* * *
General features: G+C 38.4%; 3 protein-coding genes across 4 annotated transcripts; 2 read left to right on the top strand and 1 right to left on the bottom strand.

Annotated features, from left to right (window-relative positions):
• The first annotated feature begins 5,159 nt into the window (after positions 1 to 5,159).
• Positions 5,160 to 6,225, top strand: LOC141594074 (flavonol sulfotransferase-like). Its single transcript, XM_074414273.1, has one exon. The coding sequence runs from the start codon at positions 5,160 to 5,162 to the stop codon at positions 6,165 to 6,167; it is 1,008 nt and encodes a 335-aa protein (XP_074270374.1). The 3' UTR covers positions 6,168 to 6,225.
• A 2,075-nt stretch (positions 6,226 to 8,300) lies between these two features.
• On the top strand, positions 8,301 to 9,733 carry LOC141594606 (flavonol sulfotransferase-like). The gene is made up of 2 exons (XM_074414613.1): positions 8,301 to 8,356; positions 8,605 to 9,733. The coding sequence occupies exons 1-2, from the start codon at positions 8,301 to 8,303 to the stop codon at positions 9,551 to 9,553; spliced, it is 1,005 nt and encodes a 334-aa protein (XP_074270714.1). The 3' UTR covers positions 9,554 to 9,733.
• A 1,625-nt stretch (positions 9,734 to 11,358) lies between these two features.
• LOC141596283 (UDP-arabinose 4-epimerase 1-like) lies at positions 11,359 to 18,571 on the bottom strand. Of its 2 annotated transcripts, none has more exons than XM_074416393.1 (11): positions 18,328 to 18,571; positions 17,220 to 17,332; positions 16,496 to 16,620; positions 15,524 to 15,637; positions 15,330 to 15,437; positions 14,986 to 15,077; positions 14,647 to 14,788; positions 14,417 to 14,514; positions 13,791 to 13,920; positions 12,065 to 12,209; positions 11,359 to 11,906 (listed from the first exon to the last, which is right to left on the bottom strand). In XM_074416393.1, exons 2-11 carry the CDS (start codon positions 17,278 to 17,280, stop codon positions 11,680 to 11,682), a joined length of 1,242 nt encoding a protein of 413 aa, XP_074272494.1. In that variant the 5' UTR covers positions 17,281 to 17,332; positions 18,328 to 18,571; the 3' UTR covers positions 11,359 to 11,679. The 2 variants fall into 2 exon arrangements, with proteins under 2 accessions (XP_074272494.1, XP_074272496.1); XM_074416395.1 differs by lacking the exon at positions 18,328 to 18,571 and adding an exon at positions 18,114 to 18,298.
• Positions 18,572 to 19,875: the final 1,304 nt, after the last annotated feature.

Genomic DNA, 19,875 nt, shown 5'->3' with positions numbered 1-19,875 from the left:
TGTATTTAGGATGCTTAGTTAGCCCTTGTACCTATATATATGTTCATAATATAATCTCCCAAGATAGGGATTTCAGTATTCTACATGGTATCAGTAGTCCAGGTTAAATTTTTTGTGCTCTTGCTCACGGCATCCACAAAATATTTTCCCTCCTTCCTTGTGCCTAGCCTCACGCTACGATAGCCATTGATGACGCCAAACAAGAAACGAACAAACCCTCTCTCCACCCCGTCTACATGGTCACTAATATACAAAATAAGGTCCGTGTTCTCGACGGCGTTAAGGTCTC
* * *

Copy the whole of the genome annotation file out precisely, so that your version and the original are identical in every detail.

General features: G+C 38.4%; 3 protein-coding genes across 4 annotated transcripts; 2 read left to right on the top strand and 1 right to left on the bottom strand.

Annotated features, from left to right (window-relative positions):
• The first annotated feature begins 5,159 nt into the window (after positions 1 to 5,159).
• Positions 5,160 to 6,225, top strand: LOC141594074 (flavonol sulfotransferase-like). Its single transcript, XM_074414273.1, has one exon. The coding sequence runs from the start codon at positions 5,160 to 5,162 to the stop codon at positions 6,165 to 6,167; it is 1,008 nt and encodes a 335-aa protein (XP_074270374.1). The 3' UTR covers positions 6,168 to 6,225.
• A 2,075-nt stretch (positions 6,226 to 8,300) lies between these two features.
• On the top strand, positions 8,301 to 9,733 carry LOC141594606 (flavonol sulfotransferase-like). The gene is made up of 2 exons (XM_074414613.1): positions 8,301 to 8,356; positions 8,605 to 9,733. The coding sequence occupies exons 1-2, from the start codon at positions 8,301 to 8,303 to the stop codon at positions 9,551 to 9,553; spliced, it is 1,005 nt and encodes a 334-aa protein (XP_074270714.1). The 3' UTR covers positions 9,554 to 9,733.
• A 1,625-nt stretch (positions 9,734 to 11,358) lies between these two features.
• LOC141596283 (UDP-arabinose 4-epimerase 1-like) lies at positions 11,359 to 18,571 on the bottom strand. Of its 2 annotated transcripts, none has more exons than XM_074416393.1 (11): positions 18,328 to 18,571; positions 17,220 to 17,332; positions 16,496 to 16,620; positions 15,524 to 15,637; positions 15,330 to 15,437; positions 14,986 to 15,077; positions 14,647 to 14,788; positions 14,417 to 14,514; positions 13,791 to 13,920; positions 12,065 to 12,209; positions 11,359 to 11,906 (listed from the first exon to the last, which is right to left on the bottom strand). In XM_074416393.1, exons 2-11 carry the CDS (start codon positions 17,278 to 17,280, stop codon positions 11,680 to 11,682), a joined length of 1,242 nt encoding a protein of 413 aa, XP_074272494.1. In that variant the 5' UTR covers positions 17,281 to 17,332; positions 18,328 to 18,571; the 3' UTR covers positions 11,359 to 11,679. The 2 variants fall into 2 exon arrangements, with proteins under 2 accessions (XP_074272494.1, XP_074272496.1); XM_074416395.1 differs by lacking the exon at positions 18,328 to 18,571 and adding an exon at positions 18,114 to 18,298.
• Positions 18,572 to 19,875: the final 1,304 nt, after the last annotated feature.

Genomic DNA, 19,875 nt, shown 5'->3' with positions numbered 1-19,875 from the left:
TGTATTTAGGATGCTTAGTTAGCCCTTGTACCTATATATATGTTCATAATATAATCTCCCAAGATAGGGATTTCAGTATTCTACATGGTATCAGTAGTCCAGGTTAAATTTTTTGTGCTCTTGCTCACGGCATCCACAAAATATTTTCCCTCCTTCCTTGTGCCTAGCCTCACGCTACGATAGCCATTGATGACGCCAAACAAGAAACGAACAAACCCTCTCTCCACCCCGTCTACATGGTCACTAATATACAAAATAAGGTCCGTGTTCTCGACGGCGTTAAGGTCTC